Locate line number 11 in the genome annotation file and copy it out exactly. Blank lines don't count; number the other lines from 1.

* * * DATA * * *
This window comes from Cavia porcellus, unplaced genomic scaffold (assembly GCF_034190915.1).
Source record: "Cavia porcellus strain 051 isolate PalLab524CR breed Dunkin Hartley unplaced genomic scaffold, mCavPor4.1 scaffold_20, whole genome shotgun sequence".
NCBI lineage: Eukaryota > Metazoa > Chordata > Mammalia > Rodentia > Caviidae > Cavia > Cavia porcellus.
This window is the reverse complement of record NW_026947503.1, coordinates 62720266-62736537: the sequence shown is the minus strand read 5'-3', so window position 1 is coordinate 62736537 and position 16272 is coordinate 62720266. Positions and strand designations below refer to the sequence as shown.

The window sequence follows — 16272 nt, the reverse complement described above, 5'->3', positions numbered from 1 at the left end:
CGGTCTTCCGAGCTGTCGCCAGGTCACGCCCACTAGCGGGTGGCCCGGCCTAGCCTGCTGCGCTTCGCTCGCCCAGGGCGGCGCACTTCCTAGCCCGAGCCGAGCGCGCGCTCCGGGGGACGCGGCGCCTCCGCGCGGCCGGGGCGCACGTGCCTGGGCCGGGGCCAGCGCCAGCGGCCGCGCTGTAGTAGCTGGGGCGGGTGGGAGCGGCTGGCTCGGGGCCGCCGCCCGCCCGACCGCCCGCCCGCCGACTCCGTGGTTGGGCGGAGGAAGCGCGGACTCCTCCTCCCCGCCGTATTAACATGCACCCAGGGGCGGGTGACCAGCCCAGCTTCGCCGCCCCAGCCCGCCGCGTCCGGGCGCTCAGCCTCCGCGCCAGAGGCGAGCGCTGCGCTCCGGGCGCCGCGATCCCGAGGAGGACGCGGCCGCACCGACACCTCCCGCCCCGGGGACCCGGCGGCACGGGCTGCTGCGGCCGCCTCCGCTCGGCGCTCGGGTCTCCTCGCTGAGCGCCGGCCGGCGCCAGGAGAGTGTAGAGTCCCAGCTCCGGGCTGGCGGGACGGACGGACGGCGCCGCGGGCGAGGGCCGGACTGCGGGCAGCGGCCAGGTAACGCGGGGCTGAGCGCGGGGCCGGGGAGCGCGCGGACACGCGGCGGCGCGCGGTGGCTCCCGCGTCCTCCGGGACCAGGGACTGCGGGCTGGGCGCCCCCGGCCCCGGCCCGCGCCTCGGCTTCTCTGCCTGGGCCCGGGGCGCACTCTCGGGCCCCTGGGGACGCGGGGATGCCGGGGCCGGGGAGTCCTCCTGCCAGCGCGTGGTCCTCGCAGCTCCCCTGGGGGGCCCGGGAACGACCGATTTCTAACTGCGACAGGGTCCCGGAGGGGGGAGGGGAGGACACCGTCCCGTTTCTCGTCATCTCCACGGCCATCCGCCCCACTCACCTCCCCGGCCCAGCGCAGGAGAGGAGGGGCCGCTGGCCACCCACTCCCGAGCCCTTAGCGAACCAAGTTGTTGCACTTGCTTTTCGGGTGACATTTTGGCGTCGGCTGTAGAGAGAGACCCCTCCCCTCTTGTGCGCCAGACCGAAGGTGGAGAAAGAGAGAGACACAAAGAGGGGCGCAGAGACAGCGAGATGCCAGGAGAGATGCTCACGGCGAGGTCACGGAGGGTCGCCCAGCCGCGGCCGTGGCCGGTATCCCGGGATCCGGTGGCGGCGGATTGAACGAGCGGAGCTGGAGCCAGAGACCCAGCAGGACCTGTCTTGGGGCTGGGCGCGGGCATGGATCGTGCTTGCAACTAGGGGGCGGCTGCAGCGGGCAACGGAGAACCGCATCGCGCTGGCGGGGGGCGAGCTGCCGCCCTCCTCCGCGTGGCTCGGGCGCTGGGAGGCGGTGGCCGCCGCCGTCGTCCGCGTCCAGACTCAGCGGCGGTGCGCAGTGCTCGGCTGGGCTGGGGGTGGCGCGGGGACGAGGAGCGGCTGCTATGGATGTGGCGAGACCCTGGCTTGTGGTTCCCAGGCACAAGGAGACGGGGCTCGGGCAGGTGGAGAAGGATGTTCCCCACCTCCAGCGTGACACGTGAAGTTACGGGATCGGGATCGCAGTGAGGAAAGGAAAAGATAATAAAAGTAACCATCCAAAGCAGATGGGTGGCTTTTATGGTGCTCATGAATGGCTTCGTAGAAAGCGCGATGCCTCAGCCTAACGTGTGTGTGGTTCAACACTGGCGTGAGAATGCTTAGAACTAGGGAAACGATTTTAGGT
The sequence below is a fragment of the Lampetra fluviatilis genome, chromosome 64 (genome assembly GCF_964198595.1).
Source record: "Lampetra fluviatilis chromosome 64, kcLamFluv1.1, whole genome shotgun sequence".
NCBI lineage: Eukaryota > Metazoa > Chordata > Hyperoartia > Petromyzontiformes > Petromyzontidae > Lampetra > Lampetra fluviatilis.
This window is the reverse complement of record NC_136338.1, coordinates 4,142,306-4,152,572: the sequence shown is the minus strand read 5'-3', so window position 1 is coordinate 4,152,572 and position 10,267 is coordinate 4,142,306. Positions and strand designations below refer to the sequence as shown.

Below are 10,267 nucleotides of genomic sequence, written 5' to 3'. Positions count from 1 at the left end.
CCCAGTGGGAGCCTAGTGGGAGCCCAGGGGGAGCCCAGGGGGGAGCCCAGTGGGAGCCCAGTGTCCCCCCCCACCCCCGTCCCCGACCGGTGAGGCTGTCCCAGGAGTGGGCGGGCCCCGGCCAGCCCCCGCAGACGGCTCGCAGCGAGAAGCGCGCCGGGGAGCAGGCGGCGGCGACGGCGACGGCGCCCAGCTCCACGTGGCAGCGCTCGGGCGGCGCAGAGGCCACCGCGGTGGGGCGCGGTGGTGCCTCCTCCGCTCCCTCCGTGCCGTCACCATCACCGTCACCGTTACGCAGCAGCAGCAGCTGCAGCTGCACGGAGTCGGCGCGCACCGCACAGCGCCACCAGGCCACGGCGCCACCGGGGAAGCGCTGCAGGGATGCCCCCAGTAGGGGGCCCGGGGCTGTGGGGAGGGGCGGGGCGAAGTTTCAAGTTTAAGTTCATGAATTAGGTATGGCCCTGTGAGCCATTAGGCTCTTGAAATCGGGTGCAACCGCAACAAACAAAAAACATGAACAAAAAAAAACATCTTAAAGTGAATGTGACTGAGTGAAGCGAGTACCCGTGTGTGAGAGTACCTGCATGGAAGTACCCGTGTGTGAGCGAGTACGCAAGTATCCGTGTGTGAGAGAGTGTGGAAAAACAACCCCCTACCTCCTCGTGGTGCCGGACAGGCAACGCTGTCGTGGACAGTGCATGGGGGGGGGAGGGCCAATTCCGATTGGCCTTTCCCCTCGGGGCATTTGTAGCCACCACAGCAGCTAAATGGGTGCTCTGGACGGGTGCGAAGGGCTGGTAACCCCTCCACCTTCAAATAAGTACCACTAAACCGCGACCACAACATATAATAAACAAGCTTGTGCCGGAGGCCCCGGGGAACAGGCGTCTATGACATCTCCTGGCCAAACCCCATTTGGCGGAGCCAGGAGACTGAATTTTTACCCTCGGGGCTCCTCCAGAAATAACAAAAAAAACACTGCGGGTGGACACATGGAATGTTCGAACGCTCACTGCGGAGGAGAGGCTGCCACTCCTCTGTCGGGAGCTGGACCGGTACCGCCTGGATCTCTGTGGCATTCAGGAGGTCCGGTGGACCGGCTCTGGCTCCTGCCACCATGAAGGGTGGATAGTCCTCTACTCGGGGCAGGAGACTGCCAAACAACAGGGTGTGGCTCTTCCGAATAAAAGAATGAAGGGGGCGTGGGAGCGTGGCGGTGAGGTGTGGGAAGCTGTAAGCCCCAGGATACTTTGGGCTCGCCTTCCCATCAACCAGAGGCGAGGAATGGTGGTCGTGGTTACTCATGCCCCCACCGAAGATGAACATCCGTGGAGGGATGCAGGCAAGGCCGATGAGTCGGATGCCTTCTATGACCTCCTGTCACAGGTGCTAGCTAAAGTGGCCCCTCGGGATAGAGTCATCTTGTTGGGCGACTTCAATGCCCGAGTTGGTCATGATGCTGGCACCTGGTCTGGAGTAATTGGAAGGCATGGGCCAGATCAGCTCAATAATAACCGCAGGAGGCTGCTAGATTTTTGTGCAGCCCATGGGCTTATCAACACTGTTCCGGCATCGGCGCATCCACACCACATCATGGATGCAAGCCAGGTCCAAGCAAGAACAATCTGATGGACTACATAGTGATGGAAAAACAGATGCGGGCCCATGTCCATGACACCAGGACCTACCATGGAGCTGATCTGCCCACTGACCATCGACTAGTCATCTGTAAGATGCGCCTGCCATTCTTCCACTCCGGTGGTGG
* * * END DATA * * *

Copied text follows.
Below are 10,267 nucleotides of genomic sequence, written 5' to 3'. Positions count from 1 at the left end.